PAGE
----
It’s the Christmas season again and time to review another classic Christmas comedy. Director Jon Favreau, best known for directing the “Iron Man” movies, brings us the 2003 motion picture simply titled “Elf”. It’s actually quite rare for a Christmas comedy from the 2000’s to stand the test of time as a holiday classic. Most of them like “Fred Claus” and “Eight Crazy Nights” just crash and burn. I’ll be honest, while I do like this movie, I certainly wouldn’t call it one of the best Christmas movies I’ve ever seen. There are some problems that way it down, but it still has its charms and it certainly has it's laughs.
The plot goes like this, one Christmas Eve a baby accidentally stows away in Santa’s bag, this baby was already an orphan, so one of Santa’s elf’s decides to take him in as a son and names him Body. As you’d expect, this guy doesn’t fit in with the other elves and longs to learn who his real family is. Once he discovers that his father is alive, and working in New York city, he sets out determined to meet him. But there’s a catch, his dad is on the knotty list, now nothing will stop Body from bringing holiday cheer and family togetherness to him. I like this premise a lot, but the way this story is told can feel very corny, and the jokes come off as hit or miss.
But before I get into all of that, let’s talk about the absolute best thing this movie has to offer, Will Ferrell as Body the elf. Holly smokes, how could you not love this guy, this was actually Will Ferrell’s very first movie after he left “Saturday Night Live” and it’s easily one of the best performances of his carrier. He is so innocent, so energetic, so adorably naive that you can’t help but smile whenever he’s on screen. Not only is the performance fun to watch but the character himself is just wonderful. He’s so full of Christmas spirit, and is so determined that everyone else is feeling the same amount of holiday cheer. His hyper active joy is so contagious, I can't get enough of the guy. Most of his jokes are side splitting, including a laugh out loud funny montage that involves him arriving in New York city for the first time. Unfortunately, I have to admit that some of his jokes are painful, most notably his jokes that involve un-healthy food.
Well, it’s a good thing that Will Ferrell is so much fun because the remaining characters aren’t that great. There dull, boring and most of the actors feel so tiered. You may argue that some of the characters like the Dad played by James Caan are supposed to be like that, but then there’s Santa and the elf’s who all come off as either grouchy or boring. Maybe it’s just me, but I just don’t care for any these supporting characters. Oh and there’s also a girl friend, that doesn't really amount to much more than an average girl friend.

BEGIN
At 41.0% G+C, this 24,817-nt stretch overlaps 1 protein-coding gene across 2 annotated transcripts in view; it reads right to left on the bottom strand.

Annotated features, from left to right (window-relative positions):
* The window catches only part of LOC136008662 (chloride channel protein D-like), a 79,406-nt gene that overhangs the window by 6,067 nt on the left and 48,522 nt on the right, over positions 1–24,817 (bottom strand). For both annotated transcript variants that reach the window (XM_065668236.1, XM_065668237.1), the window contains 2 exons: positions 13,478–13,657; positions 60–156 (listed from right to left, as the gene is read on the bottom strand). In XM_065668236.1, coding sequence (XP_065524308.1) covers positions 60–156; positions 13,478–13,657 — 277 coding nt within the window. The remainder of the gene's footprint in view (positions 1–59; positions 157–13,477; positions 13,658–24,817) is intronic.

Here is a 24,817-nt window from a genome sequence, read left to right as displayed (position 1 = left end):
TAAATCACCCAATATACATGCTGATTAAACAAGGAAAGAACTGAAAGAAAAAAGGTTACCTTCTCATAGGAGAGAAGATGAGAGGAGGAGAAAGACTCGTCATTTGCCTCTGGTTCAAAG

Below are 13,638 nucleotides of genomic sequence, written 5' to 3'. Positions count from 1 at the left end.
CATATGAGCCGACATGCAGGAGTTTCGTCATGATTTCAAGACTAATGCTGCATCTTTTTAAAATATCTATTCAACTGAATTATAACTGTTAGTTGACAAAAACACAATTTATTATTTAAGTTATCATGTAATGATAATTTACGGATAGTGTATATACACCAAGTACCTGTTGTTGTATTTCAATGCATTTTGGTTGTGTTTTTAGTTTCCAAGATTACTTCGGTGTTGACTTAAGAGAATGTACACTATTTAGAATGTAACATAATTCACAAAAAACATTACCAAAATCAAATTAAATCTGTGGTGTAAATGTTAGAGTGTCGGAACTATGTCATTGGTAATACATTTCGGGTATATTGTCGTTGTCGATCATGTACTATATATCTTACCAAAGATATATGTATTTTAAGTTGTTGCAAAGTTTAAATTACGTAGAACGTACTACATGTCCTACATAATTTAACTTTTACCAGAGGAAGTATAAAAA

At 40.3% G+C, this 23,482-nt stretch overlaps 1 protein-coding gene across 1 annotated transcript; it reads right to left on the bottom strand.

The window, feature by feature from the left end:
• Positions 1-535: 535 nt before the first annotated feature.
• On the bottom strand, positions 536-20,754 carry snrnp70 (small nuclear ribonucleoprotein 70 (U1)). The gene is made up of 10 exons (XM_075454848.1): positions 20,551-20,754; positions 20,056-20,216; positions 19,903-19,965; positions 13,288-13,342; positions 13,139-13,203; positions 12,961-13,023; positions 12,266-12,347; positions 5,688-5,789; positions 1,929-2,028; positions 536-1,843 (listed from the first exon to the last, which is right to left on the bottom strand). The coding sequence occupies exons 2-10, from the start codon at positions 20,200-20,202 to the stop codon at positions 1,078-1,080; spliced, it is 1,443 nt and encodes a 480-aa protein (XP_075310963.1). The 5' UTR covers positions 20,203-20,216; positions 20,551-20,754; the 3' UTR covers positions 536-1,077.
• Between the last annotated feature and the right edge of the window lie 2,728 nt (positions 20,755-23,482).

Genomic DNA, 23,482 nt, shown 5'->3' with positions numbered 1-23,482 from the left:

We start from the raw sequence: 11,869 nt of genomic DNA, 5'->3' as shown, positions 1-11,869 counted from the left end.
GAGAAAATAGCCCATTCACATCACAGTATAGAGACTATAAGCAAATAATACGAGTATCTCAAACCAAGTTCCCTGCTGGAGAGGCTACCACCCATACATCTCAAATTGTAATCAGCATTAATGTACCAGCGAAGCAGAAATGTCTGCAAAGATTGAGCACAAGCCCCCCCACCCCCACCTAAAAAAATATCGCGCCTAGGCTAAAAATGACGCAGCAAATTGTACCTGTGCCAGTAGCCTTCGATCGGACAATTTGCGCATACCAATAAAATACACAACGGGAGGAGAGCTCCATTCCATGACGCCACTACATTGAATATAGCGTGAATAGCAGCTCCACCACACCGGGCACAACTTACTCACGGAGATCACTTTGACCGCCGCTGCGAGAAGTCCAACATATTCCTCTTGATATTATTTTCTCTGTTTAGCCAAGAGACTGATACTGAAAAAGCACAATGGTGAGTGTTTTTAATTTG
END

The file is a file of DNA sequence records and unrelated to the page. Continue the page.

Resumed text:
Now being a Christmas movie, this film at least has plenty of genuine holiday charms. The opening credit scene get’s things started on a good note, with some colorful visuals, an upbeat musical score and some charming stop-motion animals that are very reminiscent of the classic Rankin Bass specials that we grew up with (and possibly suffered through). Even the North Pole is populated with stop motion animals, even a snow man character who I think comes from one of the Rankin Bass Christmas specials, but I don’t know for sure. There’s also a candy cane forest, which is a nice touch. Unfortunately, everything else about this portrayal of the North Pole sucks. The workshop and homes are all so dull and ugly, with no color, there’s no magic in the air and it has this slightly depressing overtone. Aside from the colorful uniforms worn by the elf’s, all you get to look at are ugly white walls and white furniture, thankfully this is only a small problem. There’s still plenty of other scenes that are worth looking forward to, including a wild snowball fight and a scene in which Buddy reveals that a shopping mall Santa isn’t the real Santa.
The only big problem I have with the movie is the ending, the whole third act of this film completely forgets about our lead elf and his family problems. Instead, we segway into this other story that involves Santa crashing in New York, he can’t fly the sleigh because no one believes in him, there’s a group of evil park rangers that want to see Santa dead and it’s up to our supporting characters to bring Christmas cheer to everyone else. Meanwhile, our main character, who we’ve been invested in and rooting for get’s very little to do in the climax. Plus his family problems, which have been the main focus of the whole movie get resolved so fast, it makes you wonder if there was any point to the whole thing.